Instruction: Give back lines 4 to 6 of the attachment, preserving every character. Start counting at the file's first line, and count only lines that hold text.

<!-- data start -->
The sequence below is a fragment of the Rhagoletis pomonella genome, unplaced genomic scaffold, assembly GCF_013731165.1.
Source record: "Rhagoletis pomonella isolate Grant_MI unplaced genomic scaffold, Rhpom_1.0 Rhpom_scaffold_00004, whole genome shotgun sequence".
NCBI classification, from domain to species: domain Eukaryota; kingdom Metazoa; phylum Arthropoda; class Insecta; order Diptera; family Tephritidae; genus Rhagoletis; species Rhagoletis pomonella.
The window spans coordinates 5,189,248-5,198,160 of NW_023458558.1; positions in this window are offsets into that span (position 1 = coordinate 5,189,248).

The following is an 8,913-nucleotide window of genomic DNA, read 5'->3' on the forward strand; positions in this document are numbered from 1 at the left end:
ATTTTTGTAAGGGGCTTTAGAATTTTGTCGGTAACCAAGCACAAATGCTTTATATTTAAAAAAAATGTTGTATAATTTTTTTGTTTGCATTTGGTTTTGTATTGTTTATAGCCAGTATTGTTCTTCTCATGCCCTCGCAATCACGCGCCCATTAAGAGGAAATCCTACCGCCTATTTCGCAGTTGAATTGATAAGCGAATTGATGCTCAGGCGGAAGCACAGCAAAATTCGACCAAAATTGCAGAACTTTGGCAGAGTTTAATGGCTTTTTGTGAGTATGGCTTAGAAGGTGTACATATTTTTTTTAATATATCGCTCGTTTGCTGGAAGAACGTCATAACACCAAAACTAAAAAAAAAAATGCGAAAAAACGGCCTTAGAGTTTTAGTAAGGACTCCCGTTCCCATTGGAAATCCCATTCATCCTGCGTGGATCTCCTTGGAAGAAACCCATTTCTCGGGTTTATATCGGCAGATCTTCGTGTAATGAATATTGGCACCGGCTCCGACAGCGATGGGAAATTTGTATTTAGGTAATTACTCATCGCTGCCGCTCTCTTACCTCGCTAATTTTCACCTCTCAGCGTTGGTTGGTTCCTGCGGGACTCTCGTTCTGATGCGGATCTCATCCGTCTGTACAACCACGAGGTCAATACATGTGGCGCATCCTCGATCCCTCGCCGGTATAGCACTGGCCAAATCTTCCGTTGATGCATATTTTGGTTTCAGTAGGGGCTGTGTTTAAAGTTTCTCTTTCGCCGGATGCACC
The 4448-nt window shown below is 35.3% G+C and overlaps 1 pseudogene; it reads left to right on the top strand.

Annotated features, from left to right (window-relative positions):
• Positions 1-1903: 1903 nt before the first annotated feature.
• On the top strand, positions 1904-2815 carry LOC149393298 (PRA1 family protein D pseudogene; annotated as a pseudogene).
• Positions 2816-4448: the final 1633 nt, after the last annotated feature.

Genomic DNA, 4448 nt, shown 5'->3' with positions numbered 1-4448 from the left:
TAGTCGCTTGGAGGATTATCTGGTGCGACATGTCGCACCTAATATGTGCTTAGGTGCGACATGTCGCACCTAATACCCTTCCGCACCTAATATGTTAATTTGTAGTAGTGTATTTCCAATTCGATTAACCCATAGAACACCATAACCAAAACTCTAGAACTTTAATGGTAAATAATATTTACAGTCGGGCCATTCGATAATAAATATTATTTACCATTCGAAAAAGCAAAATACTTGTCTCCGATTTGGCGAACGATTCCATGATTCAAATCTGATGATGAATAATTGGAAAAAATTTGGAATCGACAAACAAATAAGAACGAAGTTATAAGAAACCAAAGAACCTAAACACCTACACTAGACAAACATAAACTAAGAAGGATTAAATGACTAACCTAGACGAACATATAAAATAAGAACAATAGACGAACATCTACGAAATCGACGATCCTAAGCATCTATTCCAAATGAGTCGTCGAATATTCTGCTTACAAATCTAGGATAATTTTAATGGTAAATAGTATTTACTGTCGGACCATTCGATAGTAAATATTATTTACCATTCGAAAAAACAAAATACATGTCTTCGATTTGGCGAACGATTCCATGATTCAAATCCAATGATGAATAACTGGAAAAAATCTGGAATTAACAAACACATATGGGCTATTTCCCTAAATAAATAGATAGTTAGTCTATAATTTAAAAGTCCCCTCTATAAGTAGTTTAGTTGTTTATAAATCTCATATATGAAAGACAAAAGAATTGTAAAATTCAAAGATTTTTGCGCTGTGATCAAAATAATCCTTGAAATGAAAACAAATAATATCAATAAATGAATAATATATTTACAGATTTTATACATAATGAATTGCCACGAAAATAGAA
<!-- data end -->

The window spans coordinates 5,189,248-5,198,160 of NW_023458558.1; positions in this window are offsets into that span (position 1 = coordinate 5,189,248).

The following is an 8,913-nucleotide window of genomic DNA, read 5'->3' on the forward strand; positions in this document are numbered from 1 at the left end:
ATTTTTGTAAGGGGCTTTAGAATTTTGTCGGTAACCAAGCACAAATGCTTTATATTTAAAAAAAATGTTGTATAATTTTTTTGTTTGCATTTGGTTTTGTATTGTTTATAGCCAGTATTGTTCTTCTCATGCCCTCGCAATCACGCGCCCATTAAGAGGAAATCCTACCGCCTATTTCGCAGTTGAATTGATAAGCGAATTGATGCTCAGGCGGAAGCACAGCAAAATTCGACCAAAATTGCAGAACTTTGGCAGAGTTTAATGGCTTTTTGTGAGTATGGCTTAGAAGGTGTACATATTTTTTTTAATATATCGCTCGTTTGCTGGAAGAACGTCATAACACCAAAACTAAAAAAAAAAATGCGAAAAAACGGCCTTAGAGTTTTAGTAAGGACTCCCGTTCCCATTGGAAATCCCATTCATCCTGCGTGGATCTCCTTGGAAGAAACCCATTTCTCGGGTTTATATCGGCAGATCTTCGTGTAATGAATATTGGCACCGGCTCCGACAGCGATGGGAAATTTGTATTTAGGTAATTACTCATCGCTGCCGCTCTCTTACCTCGCTAATTTTCACCTCTCAGCGTTGGTTGGTTCCTGCGGGACTCTCGTTCTGATGCGGATCTCATCCGTCTGTACAACCACGAGGTCAATACATGTGGCGCATCCTCGATCCCTCGCCGGTATAGCACTGGCCAAATCTTCCGTTGATGCATATTTTGGTTTCAGTAGGGGCTGTGTTTAAAGTTTCTCTTTCGCCGGATGCACC